Research Specialist, Massachusetts Institute of Technology Media Lab
Robots are taking increasingly bigger roles in life and business moving well beyond manufacturing and into transportation, education, medicine and care for the elderly. But ethics and law haven’t caught up. Dr. Kate Darling, a pioneer in the fields, is helping quicken the pace.
A leading expert in robot ethics, she is a researcher at the Massachusetts Institute of Technology Media Lab where she investigates social robotics and conducts experimental studies on human-robot interaction. Kate explores the emotional connection between people and life-like inventions, seeking to influence technology design and policy direction. Her writing and research anticipate difficult questions that lawmakers, engineers and the wider public must address as human-robot relationships evolve in the coming decades.
While her background is in intellectual property, law and economics, Kate’s passion for technology and robots led her to interdisciplinary fields. After co-teaching a robot ethics course at Harvard Law School with the renowned Professor Lawrence Lessig, she now increasingly works at the intersection of law and robotics, with a focus on legal and social issues. Kate is a fellow at the Harvard Berkman Center for Internet & Society and the Yale Information Society Project, and is also an affiliate at the Institute for Ethics and Emerging Technologies.
Kate’s work has been featured in the BBC, The Guardian, The Boston Globe, CBC, WIRED, and more. She has authored multiple academic publications, and is a contributing writer to Robohub and IEEE Spectrum. A compelling and provocative presenter, she speaks and holds workshops covering some of the more interesting developments in the world of robotics, and where we might find ourselves in the future.
Kate graduated from law school with honors and holds a doctorate of sciences from the Swiss Federal Institute of Technology (ETH Zurich). She is the caretaker for several domestic robots, including her twin Pleos, Yochai and Peter.
CTO and Co-Founder, Prezi
Peter “HP” Halacsy is the Co-founder and technology leader of Prezi. To be able to build a huge, cloud-based, platform-agnostic document authoring service, Prezi has to influence the future of programming. In light of this HP has strong and provocative opinions such as how (F)RP and declarative programming are changing the way we build interactive applications, and how microservice models are bringing real agility to app development. He is also a big fan of extreme tooling infrastructure to really speed up development cycles.
As an executive manager and co-founder of Prezi, HP believes that organisations should be designed parallel with product, and that super-agile organisations are decentralised and aligned to a higher purpose. He sees that it is a manager’s job to distribute information and push decision making down the tree of command–making themselves more irrelevant , and thus, we need to change how people think and act within an organisation, and make everybody a leader.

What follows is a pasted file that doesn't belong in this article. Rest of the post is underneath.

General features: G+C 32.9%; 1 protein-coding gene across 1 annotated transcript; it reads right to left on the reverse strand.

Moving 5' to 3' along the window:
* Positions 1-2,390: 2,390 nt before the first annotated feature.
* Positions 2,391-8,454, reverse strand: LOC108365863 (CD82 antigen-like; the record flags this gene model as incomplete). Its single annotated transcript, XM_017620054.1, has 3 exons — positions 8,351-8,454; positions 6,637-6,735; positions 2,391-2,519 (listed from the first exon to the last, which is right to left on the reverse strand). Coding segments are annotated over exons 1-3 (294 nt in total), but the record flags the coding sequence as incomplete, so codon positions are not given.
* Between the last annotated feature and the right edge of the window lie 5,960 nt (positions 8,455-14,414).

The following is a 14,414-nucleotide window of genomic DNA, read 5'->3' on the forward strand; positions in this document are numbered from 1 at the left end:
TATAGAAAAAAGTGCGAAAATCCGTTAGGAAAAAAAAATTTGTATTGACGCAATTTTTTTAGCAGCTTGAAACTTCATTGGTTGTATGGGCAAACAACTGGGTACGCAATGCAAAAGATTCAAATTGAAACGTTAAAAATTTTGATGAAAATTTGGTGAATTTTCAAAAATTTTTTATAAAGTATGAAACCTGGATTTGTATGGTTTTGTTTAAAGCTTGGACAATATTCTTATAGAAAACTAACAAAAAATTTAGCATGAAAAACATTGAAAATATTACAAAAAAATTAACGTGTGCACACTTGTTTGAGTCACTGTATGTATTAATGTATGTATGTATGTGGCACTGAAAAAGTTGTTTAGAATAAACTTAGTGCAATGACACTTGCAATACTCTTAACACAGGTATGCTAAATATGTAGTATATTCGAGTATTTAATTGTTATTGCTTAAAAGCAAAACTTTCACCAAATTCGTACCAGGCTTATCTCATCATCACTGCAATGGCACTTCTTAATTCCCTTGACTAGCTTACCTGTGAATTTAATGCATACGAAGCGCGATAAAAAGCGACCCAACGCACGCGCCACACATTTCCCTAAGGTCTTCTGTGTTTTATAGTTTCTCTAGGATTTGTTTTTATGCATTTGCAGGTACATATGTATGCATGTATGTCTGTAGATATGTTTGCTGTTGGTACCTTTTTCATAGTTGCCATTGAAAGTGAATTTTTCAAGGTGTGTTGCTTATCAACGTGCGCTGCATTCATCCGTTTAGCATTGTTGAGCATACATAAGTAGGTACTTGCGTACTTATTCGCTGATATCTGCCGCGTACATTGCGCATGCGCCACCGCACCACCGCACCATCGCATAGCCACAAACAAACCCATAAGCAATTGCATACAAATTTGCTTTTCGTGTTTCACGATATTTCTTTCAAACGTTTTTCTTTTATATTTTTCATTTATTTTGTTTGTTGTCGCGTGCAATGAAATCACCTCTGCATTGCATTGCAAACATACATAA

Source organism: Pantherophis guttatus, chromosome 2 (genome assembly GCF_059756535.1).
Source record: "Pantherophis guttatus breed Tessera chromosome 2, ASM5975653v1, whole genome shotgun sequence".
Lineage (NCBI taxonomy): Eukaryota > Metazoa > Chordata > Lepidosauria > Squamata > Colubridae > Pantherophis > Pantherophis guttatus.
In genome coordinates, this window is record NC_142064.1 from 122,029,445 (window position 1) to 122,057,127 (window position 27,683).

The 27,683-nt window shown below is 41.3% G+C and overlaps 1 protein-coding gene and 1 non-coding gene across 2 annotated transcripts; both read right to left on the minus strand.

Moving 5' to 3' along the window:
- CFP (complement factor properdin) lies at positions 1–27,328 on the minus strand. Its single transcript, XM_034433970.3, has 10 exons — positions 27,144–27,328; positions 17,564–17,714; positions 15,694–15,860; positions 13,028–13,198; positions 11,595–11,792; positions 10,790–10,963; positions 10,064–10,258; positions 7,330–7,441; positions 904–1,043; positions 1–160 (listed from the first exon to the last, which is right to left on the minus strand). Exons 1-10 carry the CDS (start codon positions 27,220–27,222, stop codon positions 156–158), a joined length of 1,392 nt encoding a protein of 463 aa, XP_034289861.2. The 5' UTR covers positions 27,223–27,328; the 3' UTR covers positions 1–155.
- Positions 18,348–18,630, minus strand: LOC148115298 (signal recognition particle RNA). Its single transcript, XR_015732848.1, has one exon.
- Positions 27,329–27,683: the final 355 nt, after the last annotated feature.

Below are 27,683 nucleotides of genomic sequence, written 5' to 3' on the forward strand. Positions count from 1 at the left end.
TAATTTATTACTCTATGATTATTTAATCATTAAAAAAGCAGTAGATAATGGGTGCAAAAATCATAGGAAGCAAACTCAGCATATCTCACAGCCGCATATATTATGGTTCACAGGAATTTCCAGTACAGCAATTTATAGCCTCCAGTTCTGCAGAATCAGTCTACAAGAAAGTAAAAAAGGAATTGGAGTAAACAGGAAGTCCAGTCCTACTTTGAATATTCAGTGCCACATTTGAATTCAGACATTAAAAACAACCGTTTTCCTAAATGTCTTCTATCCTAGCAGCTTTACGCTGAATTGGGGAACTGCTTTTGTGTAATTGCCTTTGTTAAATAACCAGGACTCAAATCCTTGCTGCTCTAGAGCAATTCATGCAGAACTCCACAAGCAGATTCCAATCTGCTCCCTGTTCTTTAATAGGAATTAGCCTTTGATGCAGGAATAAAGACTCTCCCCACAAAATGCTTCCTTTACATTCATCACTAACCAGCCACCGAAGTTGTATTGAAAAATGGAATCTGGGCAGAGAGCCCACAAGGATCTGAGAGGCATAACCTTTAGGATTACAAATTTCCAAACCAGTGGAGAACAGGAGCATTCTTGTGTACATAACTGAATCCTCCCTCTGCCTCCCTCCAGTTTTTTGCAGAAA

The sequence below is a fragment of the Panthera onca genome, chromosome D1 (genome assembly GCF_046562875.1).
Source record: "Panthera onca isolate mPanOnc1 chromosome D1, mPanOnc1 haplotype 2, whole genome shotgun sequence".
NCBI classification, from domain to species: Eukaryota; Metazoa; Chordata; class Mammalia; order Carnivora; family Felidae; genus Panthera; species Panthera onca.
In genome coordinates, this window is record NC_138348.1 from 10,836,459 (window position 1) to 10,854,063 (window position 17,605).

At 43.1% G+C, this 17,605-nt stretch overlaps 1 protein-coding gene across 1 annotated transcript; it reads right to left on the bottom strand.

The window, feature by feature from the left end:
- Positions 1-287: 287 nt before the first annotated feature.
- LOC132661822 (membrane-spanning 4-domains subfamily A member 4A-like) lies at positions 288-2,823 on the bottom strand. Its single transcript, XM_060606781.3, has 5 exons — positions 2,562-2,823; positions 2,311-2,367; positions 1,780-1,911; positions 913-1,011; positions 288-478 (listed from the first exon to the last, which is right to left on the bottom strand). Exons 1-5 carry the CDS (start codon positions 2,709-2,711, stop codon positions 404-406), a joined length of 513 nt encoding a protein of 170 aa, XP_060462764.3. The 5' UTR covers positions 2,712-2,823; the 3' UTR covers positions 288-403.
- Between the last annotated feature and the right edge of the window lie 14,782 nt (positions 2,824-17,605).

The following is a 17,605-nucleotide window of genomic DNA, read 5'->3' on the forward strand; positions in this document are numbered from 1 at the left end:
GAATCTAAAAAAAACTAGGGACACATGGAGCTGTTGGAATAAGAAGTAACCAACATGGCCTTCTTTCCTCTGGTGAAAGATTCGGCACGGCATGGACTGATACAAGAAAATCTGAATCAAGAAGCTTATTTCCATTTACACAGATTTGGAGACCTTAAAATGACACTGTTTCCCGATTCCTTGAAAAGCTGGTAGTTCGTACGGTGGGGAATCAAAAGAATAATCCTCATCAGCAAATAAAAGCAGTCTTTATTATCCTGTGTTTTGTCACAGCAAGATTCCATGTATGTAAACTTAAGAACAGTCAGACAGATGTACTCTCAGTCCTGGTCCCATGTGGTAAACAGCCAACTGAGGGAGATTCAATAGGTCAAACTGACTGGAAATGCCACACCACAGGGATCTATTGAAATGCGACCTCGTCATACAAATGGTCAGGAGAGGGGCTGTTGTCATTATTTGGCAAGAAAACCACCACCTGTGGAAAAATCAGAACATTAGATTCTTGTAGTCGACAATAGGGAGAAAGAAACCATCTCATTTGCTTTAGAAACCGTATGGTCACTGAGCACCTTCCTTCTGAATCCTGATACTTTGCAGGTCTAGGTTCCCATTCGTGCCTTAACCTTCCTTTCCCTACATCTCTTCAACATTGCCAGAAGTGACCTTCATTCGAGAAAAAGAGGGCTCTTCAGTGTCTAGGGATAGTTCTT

HP also co-founded several social organisations. Bridge Budapest aims at boosting the startup community as well as shaping the IT scene in Hungary by showcasing great examples for building, successful global companies. The Hero’s Square initiative strives to eliminate indifference in Hungary by encouraging everyone to stand up and act for others every day. Last but not least, HP co-founded We Are Open, with the goal of improving diversity in the Hungarian workplace, something that was severely lacking but is now beginning to change with over 800 companies signed up and committed to the cause.
His newest gig is to build a new educational system (because educational reforms usually just fail) of schools that are collaboratively designed and implemented by teachers. HP believes teachers should have collective autonomy to make the decisions that influence the success of a school.
Founder and CEO, Conteneo
Luke Hohmann is the Founder and CEO of Conteneo, Inc. (formerly The Innovation Games® Company). Conteneo’s enterprise software platforms and professional services merge collaboration frameworks, data analytics, and domain expertise to help organisations to optimise decision-making in the areas of strategy, innovation, sales, product development and market research. Conteneo’s diverse clientele range from startups to Fortune 500 enterprises including Adobe, Capital One, PayU, Rackspace, Transamerica and Reed Elsevier among others. These customers use Conteneo’s multidimensional collaboration frameworks to help solve their enduring problems: identifying unmet needs, developing and aligning strategic choices, creating compelling offerings, and improving delivery processes.